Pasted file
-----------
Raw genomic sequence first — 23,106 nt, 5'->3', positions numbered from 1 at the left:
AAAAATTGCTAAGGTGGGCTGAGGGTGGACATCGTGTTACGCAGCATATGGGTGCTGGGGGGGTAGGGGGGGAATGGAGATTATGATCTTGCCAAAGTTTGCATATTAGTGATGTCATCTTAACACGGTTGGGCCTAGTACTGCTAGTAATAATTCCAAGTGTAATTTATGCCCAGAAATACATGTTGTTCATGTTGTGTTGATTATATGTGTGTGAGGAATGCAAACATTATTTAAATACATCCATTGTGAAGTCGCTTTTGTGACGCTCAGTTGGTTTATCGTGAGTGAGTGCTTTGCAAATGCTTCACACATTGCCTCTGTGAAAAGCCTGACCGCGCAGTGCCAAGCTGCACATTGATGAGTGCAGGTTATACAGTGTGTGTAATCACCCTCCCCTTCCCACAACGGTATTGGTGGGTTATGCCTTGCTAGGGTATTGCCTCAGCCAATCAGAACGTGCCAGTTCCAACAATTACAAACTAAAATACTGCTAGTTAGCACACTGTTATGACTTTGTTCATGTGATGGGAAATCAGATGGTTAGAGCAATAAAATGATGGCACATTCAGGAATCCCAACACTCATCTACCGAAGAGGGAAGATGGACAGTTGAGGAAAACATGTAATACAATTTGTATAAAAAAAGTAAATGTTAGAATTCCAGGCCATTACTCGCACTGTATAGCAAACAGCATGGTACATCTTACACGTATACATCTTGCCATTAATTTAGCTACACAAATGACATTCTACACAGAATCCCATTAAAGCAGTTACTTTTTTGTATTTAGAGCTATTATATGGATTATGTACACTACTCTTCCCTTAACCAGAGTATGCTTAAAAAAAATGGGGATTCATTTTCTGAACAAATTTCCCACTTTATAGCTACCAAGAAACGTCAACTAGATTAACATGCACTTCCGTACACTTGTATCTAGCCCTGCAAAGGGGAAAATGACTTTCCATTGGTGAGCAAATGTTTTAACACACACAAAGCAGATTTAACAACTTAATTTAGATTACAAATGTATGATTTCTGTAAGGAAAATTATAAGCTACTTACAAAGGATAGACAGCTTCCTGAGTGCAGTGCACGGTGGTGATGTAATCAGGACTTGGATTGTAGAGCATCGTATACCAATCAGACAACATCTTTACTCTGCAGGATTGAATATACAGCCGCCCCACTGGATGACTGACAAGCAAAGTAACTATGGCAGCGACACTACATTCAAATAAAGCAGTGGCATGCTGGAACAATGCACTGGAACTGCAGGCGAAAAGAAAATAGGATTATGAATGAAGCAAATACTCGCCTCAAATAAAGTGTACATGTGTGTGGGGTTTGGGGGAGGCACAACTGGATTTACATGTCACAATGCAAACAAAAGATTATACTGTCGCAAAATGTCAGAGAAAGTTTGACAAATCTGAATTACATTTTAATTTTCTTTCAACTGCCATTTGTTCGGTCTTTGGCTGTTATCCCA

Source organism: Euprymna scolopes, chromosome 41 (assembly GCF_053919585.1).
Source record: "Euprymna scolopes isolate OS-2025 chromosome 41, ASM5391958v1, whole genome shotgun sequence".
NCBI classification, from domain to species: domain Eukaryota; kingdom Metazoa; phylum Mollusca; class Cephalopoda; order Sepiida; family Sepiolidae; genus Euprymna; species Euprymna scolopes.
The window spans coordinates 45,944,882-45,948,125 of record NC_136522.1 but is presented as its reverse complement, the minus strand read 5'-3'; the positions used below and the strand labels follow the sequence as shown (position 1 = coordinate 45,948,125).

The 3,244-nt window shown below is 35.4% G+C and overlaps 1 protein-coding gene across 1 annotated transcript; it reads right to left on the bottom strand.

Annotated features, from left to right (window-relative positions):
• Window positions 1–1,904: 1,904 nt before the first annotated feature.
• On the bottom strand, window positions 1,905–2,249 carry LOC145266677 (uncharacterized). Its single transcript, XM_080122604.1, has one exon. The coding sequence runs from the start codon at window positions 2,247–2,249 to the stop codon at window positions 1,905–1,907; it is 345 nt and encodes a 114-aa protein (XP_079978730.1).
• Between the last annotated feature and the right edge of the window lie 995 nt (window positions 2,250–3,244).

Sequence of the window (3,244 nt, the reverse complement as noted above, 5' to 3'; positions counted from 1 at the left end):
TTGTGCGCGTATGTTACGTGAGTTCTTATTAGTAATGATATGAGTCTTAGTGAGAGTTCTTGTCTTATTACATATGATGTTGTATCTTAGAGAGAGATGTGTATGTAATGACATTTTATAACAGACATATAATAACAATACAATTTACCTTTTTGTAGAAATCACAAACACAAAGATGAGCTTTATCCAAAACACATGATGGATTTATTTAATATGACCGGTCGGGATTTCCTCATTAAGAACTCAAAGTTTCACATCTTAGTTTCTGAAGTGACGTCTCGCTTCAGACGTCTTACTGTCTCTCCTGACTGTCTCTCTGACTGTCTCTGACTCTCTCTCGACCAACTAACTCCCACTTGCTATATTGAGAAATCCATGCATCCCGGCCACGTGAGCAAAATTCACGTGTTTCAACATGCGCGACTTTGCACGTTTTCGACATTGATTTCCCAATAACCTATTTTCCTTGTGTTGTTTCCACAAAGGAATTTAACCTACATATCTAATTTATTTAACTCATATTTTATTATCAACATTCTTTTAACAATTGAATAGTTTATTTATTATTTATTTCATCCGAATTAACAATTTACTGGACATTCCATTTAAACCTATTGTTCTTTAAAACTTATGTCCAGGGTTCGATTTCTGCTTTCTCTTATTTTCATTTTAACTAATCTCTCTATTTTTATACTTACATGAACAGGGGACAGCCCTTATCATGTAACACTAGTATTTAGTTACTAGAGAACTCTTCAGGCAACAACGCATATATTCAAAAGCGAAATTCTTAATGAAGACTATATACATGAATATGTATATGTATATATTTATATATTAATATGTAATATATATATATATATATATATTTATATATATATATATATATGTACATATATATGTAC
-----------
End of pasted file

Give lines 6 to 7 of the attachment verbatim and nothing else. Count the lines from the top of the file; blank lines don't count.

The window spans coordinates 45,944,882-45,948,125 of record NC_136522.1 but is presented as its reverse complement, the minus strand read 5'-3'; the positions used below and the strand labels follow the sequence as shown (position 1 = coordinate 45,948,125).

The 3,244-nt window shown below is 35.4% G+C and overlaps 1 protein-coding gene across 1 annotated transcript; it reads right to left on the bottom strand.